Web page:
Born in Los Angeles in 1929 to a conservative Baptist family, David knew at a young age that he didn’t belong in the church. “There were a couple of problems for me,” he recalls, “one of them was that it was clear that being homosexual was out of bounds,” and the other was that, “I was really horrified at the god that I was supposed to believe in. I found him really hateful, vengeful, and I remember—I don’t know how old I was—but I remember the thought sticking in my mind, wishing I had the courage to be an atheist because I really did not want to be involved with this God.”
David was a young teenager during World War II, and he forged some of his first political thoughts trying to understand the conflict. By the Korean War he knew he was a pacifist, and faced a personal dilemma when trying to decide whether to file as a conscientious objector. At that time he still believed in God “in a general sense,” so he applied for his C.O. card, but ultimately didn’t feel right about it. “As I became aware that my friends did not believe in God and could not get the exemption,” he explains, “I thought that it was wrong for me to have that exemption. So at some point I turned the card back in.” Looking back on the experience, he thinks it probably played an important part in realizing that he no longer believed in God.
Eventually, David moved to New York, where he settled into the Lower East Side and got more involved in the kinds of radical organizing that would become his life’s work. He was involved with The Socialist Party, worked at the War Resister’s League, and got a job at Liberation Magazine. It was in this new environment that David’s current spiritual views began to take shape.
“If you’re lucky,” David tells me, “you may have one or more moments in life that you really can’t put into words, which are really transcendent.” In his own lifetime he counts two. The first, he recalls with a nostalgic look in his eye, involved peyote. Still clearly affected by the memory, he recounts the lessons he learned involving his own neurotic fear of death, they way his ego clung to reality, and the experience of meeting the god he didn’t believe in. “I did find the taking of peyote a religious experience, but not one that taught me there was a god,” he explains with a grin. “I think there are levels of reality that we really don’t grasp and so it’s entirely possible that in one level of reality there is a god and in another level there isn’t.” The ability to make sense of a paradox like this for David is less about inconsistency than flexibility. The experience helped him understand that “a rigid set of beliefs can be shattered,” while an open mind is free to appreciate complexity and apparent contradiction.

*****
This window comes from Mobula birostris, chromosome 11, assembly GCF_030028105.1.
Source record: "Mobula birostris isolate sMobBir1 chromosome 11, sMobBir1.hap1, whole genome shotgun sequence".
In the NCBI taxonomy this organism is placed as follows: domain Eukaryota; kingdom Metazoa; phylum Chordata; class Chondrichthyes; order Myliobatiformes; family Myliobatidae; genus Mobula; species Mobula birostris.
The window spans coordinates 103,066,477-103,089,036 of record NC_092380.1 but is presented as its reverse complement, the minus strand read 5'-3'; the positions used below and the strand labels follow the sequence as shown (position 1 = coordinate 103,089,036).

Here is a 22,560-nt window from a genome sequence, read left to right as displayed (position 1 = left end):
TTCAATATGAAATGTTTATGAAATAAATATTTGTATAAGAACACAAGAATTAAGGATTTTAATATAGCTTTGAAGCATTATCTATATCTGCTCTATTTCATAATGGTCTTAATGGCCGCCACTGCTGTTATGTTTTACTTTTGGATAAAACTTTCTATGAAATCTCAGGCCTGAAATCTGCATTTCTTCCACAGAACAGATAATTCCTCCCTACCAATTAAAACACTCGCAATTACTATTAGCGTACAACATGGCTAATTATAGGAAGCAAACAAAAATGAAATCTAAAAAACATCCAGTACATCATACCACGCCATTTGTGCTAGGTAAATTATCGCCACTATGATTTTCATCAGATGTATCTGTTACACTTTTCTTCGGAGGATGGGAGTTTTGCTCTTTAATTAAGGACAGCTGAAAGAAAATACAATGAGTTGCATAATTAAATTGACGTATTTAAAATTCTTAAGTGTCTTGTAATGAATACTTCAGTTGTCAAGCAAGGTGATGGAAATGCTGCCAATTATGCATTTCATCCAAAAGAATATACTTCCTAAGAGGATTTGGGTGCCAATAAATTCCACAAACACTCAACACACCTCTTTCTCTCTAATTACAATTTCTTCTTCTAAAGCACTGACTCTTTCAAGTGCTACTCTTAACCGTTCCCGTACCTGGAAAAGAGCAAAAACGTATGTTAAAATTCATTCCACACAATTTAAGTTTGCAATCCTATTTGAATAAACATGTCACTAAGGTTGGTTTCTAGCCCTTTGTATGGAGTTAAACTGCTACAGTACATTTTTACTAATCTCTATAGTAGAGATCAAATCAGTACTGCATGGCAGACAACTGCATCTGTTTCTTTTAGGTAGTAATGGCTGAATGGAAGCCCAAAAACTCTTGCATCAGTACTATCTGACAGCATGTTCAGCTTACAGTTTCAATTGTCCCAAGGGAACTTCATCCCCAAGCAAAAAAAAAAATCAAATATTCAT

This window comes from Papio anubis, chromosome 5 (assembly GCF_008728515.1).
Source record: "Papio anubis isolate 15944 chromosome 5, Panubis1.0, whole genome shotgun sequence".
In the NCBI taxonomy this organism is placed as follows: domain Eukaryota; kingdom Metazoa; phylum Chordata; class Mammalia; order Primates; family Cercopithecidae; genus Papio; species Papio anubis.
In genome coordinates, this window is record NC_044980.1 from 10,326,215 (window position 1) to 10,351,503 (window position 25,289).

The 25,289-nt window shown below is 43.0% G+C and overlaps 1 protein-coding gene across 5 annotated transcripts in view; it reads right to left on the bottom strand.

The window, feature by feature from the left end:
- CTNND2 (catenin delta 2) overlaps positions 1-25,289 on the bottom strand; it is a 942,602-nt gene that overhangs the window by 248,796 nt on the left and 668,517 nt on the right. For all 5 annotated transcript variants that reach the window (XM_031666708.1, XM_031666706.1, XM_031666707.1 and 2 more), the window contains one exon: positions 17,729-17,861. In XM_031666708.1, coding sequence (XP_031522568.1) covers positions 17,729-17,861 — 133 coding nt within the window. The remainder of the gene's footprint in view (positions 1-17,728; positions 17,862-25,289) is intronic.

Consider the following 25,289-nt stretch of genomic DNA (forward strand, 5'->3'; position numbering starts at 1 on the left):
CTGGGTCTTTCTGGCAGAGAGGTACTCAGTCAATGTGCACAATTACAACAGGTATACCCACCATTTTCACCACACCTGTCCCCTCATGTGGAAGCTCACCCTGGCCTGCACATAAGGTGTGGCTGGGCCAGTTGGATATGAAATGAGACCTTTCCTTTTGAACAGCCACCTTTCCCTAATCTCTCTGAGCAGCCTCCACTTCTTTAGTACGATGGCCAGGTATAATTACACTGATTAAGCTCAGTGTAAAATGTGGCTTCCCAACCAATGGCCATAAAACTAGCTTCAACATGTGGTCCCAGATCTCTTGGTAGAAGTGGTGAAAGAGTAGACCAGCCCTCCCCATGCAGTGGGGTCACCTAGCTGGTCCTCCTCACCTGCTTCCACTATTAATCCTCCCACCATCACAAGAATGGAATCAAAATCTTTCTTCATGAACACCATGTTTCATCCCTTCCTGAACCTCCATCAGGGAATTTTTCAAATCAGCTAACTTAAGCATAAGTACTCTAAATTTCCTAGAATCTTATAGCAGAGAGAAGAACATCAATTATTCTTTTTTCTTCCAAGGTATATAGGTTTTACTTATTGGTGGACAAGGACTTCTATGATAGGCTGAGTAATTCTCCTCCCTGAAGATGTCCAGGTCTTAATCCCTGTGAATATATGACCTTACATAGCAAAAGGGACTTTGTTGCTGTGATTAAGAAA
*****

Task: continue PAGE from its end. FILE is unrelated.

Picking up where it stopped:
His second religious experience came to him “in a bombed out city in Germany,” when he was struck by the reality of war:
“I can be so stupid, I’m amazed sometimes at how dense I am, I thought ‘why are there empty lots in a city this old? why aren’t there buildings there?’ Well there had been buildings there, they’d been blown up and the Germans being very tidy had leveled them … and then I thought about how the working class were the ones that were bombed because the Allies knew that the Germans could repair their factories but they couldn’t repair dead workers, so the target was the working class—to kill them literally, to take out the skilled workers—terrible thought but that was the tactic. So I’m looking at the whole thing politically but then maybe the third or forth day, there’s a church with a tree growing in the middle of it, there’s a department store which is empty inside but the stairs go up partway and are broken and then go up, the city was ruined. And I came to the street where a building had been destroyed but the ground floor had been fixed up so there were shops on the first floor, and I had been shocked at what I had been seeing but then I remembered. I was the one in Junior High School who was so proud, and I remembered the headlines ‘800 Bombers Blast Bremman,’ ‘1,000 Bombers Make Hamburg Hamburger,’ I remember these headlines and how excited I was, now I’m looking at it. There was an old lady running one of the shops and I’m wearing an American flyer’s jacket that was my father’s and I said to her, pointing to the ravished city, I said ‘bombs?’ And she didn’t speak any English. And I said ‘American.’ And she didn’t say anything. And I said ‘I’m sorry, I’m sorry.’ I broke down. Because I was the one who had done this. It was without any question a religious experience, no hallucinations, no visions of god, but religious. It made me aware of what bombs do.”